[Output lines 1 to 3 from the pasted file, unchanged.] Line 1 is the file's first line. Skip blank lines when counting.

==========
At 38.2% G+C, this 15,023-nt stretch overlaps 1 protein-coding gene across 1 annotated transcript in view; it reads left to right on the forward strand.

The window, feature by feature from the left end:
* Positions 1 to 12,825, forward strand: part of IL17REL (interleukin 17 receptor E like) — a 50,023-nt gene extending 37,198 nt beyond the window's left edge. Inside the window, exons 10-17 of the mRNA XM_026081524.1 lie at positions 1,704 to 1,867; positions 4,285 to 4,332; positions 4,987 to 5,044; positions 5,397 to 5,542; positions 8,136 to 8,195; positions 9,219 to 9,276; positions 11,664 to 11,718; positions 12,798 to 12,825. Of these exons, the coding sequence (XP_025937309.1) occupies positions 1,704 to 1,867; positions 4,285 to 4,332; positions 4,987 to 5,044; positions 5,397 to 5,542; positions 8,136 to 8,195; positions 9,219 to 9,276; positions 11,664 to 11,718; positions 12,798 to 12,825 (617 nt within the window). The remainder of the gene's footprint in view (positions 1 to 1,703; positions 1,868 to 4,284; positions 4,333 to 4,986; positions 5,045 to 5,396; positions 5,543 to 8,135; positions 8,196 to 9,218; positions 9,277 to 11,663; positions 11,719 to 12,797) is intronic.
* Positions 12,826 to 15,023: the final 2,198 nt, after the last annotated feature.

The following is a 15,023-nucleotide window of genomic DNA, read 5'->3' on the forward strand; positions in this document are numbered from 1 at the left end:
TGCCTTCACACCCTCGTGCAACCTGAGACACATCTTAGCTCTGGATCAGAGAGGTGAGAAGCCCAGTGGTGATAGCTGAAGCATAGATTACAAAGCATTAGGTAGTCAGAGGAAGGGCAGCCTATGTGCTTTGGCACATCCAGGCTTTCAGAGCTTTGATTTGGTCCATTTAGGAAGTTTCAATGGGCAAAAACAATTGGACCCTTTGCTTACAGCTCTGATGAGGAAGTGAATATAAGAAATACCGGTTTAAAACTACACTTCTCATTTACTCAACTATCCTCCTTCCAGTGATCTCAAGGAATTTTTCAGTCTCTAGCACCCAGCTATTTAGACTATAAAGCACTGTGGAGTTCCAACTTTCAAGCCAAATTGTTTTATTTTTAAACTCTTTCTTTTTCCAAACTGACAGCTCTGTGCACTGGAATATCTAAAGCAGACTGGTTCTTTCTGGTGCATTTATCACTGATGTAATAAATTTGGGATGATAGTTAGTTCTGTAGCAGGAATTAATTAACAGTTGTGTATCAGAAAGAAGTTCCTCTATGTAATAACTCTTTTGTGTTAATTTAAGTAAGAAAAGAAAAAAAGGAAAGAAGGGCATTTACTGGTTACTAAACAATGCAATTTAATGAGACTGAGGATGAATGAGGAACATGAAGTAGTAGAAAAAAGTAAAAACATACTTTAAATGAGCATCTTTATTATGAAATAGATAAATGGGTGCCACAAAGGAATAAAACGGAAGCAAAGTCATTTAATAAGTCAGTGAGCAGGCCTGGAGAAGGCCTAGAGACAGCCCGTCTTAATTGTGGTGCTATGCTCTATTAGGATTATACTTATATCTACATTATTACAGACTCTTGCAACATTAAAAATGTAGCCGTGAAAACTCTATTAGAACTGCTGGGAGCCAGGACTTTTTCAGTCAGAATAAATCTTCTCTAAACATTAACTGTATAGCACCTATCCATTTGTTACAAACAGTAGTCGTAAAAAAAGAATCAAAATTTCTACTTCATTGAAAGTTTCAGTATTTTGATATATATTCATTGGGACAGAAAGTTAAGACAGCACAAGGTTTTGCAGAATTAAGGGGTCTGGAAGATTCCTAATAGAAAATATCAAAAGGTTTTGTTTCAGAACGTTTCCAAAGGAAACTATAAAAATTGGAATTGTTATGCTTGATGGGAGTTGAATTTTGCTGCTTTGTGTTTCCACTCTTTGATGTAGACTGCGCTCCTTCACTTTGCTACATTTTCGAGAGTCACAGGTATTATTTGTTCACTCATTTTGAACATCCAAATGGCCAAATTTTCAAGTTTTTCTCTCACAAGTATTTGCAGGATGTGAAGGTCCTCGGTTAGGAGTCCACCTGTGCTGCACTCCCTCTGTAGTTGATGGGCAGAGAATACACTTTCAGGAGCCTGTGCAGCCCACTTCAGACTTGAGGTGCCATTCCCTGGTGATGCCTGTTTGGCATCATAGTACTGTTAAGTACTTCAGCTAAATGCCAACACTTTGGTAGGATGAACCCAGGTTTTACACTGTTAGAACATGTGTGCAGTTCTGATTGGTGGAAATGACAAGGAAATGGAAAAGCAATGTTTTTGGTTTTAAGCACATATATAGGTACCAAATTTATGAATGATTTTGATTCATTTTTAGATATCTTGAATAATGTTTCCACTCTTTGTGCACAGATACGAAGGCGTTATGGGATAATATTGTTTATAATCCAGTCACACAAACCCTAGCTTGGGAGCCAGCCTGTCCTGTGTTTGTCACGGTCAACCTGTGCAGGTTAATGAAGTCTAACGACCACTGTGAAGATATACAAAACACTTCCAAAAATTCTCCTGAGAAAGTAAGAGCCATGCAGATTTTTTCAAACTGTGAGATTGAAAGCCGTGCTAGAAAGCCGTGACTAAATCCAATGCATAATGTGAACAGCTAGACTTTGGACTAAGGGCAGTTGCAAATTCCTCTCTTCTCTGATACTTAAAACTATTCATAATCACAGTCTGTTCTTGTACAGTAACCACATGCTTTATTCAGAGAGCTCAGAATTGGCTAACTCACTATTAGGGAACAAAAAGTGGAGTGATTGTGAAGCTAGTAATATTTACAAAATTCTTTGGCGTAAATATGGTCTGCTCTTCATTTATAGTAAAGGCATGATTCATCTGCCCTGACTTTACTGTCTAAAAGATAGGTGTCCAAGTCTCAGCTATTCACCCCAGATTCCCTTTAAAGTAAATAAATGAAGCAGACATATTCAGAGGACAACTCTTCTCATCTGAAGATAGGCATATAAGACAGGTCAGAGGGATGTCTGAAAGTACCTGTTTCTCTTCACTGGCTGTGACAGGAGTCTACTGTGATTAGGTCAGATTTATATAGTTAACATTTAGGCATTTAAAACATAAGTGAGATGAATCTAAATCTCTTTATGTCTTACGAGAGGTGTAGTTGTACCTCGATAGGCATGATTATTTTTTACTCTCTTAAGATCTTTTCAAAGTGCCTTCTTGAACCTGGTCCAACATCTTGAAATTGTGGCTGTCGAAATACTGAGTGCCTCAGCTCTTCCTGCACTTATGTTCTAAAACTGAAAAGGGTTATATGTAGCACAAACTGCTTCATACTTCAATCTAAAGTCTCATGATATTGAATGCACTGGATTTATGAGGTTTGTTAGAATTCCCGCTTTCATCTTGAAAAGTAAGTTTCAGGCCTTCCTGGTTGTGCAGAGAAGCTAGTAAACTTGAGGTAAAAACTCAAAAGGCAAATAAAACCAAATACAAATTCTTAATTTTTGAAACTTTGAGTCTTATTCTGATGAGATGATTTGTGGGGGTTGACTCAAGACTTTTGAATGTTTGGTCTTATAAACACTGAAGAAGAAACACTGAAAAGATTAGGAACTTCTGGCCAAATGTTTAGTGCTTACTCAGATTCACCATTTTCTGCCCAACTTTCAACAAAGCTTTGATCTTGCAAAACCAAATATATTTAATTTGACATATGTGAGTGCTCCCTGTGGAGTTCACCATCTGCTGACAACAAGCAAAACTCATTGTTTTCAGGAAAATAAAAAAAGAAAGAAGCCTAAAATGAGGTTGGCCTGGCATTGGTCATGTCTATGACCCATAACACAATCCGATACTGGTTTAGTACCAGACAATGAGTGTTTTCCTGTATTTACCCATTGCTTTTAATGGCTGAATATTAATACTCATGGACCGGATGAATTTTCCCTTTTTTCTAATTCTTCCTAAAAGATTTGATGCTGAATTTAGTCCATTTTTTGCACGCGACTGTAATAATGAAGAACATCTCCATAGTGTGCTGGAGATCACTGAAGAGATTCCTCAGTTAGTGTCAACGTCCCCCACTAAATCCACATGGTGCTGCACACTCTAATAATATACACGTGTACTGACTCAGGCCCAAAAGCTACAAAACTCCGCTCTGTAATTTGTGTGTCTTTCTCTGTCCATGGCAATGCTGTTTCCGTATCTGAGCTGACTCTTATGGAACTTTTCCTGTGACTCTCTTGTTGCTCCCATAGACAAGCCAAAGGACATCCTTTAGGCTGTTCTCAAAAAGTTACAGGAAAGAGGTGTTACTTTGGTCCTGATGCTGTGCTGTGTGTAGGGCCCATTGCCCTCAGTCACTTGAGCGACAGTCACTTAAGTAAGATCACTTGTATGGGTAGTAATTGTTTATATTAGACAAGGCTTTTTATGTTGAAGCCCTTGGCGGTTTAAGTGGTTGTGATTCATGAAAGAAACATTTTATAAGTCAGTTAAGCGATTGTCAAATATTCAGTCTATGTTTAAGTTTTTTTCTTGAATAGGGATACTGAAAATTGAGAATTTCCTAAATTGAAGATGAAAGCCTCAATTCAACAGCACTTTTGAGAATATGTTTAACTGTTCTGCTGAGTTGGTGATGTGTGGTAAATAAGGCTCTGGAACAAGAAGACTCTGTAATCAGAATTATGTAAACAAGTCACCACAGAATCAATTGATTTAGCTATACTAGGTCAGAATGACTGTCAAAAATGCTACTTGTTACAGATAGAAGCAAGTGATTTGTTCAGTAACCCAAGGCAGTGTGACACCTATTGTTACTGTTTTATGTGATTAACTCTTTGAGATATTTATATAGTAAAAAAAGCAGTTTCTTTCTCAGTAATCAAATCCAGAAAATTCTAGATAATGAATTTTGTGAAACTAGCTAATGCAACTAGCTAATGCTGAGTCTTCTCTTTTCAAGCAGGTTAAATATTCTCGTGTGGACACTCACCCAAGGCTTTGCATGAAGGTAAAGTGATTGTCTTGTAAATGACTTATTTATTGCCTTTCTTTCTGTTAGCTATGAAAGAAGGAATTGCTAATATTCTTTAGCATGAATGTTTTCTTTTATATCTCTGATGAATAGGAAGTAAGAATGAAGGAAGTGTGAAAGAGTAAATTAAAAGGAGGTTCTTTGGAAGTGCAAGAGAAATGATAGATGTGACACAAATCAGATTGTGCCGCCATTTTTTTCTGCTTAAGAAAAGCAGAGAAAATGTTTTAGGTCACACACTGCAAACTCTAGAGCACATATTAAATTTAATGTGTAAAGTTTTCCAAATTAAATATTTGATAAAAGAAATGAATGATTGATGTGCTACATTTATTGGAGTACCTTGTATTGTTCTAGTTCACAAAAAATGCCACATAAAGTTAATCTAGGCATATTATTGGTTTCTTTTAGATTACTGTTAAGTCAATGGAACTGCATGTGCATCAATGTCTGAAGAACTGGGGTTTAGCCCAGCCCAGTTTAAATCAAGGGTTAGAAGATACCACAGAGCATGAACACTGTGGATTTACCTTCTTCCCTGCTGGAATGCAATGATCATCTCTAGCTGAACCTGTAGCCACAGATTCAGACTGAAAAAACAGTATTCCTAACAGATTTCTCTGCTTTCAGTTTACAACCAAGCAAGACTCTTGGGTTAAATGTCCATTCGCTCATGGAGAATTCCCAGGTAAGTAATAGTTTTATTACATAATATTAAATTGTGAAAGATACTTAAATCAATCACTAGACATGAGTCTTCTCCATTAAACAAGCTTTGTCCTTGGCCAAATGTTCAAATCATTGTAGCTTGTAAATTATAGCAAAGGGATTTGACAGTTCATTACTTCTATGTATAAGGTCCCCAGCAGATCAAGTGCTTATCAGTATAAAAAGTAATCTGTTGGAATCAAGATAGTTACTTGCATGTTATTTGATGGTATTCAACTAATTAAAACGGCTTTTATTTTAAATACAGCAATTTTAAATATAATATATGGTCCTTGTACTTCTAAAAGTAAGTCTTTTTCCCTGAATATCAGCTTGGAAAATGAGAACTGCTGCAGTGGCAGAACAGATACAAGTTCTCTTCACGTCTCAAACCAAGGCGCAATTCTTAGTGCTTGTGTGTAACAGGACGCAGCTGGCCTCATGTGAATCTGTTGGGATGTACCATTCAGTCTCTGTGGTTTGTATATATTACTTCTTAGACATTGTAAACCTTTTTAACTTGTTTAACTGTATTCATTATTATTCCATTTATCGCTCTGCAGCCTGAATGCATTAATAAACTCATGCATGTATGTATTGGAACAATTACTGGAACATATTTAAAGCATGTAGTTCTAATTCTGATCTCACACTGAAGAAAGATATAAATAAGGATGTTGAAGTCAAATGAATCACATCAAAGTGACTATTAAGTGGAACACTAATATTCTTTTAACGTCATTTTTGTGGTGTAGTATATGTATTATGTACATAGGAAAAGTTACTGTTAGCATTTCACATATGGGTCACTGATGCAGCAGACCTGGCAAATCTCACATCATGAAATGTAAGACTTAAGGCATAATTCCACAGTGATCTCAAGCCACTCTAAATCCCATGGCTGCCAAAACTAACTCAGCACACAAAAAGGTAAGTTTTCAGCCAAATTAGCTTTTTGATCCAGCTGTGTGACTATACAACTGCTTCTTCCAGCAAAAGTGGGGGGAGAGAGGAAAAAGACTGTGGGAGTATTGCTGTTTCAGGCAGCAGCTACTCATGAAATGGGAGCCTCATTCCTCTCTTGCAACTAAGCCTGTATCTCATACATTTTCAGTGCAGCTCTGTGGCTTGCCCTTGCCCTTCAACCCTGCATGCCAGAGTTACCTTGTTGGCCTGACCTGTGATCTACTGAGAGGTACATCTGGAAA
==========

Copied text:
At 38.2% G+C, this 15,023-nt stretch overlaps 1 protein-coding gene across 1 annotated transcript in view; it reads left to right on the forward strand.

The window, feature by feature from the left end:
* Positions 1 to 12,825, forward strand: part of IL17REL (interleukin 17 receptor E like) — a 50,023-nt gene extending 37,198 nt beyond the window's left edge. Inside the window, exons 10-17 of the mRNA XM_026081524.1 lie at positions 1,704 to 1,867; positions 4,285 to 4,332; positions 4,987 to 5,044; positions 5,397 to 5,542; positions 8,136 to 8,195; positions 9,219 to 9,276; positions 11,664 to 11,718; positions 12,798 to 12,825. Of these exons, the coding sequence (XP_025937309.1) occupies positions 1,704 to 1,867; positions 4,285 to 4,332; positions 4,987 to 5,044; positions 5,397 to 5,542; positions 8,136 to 8,195; positions 9,219 to 9,276; positions 11,664 to 11,718; positions 12,798 to 12,825 (617 nt within the window). The remainder of the gene's footprint in view (positions 1 to 1,703; positions 1,868 to 4,284; positions 4,333 to 4,986; positions 5,045 to 5,396; positions 5,543 to 8,135; positions 8,196 to 9,218; positions 9,277 to 11,663; positions 11,719 to 12,797) is intronic.